Inside Geektime: How a new app helped us recruit our latest tech reporter
Without sounding too promotional, Silo, a new app where users ask for and give quick favors, helped us do something that’s pretty hard: recruiting
How Silo works
Silo wants to be the network where folks will ask for things, similar to how Google is where individuals search and Facebook is where users share. Originally designed for people to do good by providing, easy “5-minute favors,” for those within their professional network, founders Moshik Raccah and Tal Moshayov quickly saw that people were largely using it for hiring requests, recommendations for products or services, and general business related questions. The name is pronounced “sylo” after the grain, a metaphor for how grains are stored most of the time and only used when you need them, similar to members of one’s professional network.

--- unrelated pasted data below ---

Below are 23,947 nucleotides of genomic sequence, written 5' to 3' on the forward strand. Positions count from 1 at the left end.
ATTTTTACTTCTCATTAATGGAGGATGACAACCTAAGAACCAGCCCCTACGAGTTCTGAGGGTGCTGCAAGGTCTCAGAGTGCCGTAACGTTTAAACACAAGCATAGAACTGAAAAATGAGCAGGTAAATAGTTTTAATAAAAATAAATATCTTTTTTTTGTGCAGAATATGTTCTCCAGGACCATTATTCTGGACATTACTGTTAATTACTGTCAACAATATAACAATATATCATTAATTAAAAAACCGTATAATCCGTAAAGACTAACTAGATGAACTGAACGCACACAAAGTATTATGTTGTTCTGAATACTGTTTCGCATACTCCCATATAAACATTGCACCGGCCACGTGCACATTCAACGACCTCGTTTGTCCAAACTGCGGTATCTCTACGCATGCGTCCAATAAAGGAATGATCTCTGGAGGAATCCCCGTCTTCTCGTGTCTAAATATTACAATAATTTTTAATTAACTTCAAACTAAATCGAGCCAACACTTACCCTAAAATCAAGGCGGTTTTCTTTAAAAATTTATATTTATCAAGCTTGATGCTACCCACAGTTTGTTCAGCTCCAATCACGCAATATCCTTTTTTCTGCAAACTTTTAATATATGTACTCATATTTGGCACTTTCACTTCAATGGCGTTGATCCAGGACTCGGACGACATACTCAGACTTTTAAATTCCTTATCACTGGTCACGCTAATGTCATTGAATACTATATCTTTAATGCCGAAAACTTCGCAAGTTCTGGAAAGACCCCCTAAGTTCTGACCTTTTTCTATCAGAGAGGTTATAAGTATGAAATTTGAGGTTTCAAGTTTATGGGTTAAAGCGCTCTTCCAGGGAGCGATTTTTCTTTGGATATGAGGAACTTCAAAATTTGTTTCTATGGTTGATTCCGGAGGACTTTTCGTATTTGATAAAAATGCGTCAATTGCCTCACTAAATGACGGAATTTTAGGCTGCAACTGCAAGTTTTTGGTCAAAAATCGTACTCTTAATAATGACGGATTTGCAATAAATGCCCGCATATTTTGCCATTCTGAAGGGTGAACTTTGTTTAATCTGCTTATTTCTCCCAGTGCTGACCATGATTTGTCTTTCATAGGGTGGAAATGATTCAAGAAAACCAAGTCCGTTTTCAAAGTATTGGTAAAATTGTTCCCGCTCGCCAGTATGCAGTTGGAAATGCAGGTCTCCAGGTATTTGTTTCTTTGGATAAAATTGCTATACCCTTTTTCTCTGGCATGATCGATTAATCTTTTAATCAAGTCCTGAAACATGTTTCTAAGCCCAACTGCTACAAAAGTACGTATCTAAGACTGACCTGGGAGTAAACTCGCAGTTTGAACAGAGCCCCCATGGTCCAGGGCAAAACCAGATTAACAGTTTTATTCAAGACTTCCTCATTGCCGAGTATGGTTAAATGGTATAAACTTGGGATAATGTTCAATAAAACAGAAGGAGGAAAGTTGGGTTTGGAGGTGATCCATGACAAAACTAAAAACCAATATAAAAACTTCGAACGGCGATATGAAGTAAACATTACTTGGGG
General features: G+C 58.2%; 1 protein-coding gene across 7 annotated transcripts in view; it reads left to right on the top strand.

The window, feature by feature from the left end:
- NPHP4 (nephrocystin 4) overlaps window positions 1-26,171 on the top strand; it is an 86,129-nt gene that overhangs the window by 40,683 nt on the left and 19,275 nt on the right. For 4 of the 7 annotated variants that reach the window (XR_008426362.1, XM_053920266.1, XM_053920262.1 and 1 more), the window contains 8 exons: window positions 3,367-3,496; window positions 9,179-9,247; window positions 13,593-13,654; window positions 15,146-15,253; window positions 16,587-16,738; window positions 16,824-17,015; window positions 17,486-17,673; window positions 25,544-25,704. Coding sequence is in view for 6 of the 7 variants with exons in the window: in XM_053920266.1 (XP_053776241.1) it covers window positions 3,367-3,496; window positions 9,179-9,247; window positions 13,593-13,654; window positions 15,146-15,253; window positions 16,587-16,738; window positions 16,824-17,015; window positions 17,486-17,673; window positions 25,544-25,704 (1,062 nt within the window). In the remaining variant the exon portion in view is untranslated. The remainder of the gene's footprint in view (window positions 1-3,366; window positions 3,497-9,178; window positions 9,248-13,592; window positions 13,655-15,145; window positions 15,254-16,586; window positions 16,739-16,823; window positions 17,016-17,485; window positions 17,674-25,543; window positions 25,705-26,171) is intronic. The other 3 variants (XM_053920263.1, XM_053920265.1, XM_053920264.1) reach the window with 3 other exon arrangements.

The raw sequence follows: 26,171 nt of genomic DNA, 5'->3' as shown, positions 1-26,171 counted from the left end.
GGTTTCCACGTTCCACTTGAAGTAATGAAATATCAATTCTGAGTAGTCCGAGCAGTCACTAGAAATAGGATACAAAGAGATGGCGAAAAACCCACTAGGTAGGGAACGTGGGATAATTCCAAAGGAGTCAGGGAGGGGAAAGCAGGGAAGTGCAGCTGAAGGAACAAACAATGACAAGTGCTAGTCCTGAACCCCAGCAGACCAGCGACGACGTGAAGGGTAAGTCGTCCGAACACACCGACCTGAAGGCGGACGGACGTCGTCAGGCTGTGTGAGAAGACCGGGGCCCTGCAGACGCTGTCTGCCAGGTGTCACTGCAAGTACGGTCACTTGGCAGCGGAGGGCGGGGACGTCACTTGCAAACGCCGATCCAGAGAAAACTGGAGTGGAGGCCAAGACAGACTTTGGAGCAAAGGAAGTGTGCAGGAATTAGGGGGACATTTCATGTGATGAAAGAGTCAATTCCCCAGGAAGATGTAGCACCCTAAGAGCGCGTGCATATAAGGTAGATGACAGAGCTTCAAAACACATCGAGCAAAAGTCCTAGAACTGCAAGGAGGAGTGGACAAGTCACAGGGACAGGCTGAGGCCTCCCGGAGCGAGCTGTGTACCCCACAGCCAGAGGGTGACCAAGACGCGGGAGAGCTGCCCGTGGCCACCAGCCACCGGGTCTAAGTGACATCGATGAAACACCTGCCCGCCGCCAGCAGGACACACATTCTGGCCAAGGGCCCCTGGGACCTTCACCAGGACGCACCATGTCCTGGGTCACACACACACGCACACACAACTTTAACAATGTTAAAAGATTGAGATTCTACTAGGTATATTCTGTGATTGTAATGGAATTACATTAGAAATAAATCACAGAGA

Based in Israel and Silicon Valley, Silo launched in private beta in June, 2014 after raising an undisclosed seed round from prominent Israeli angel investors Oren Zeev, Gigi Levy, Henit Vitos, iAngels, and Lior and Shai Delgo. It became available to the public in June of this year and folks can sign up for the platform on desktop and mobile by visiting their website.
How does it differ from LinkedIn or Quora?
Moshik Raccah explains to Geektime that both networks have what he calls a “dirty water effect: Your request gets lost in a sea of other things that are less important.”
Instead, “Silo will flow your question back up if it hasn’t gotten any answers.” Unlike Quora, where everyone’s answer to a question is shown in the order it was written, on Silo, “There are never any more than three pictures of people helping so that way others are encouraged to answer,” as shown below.
People answer in private conversations, which is again different from Quora. Take this “ask” from Moshik, which I can answer privately.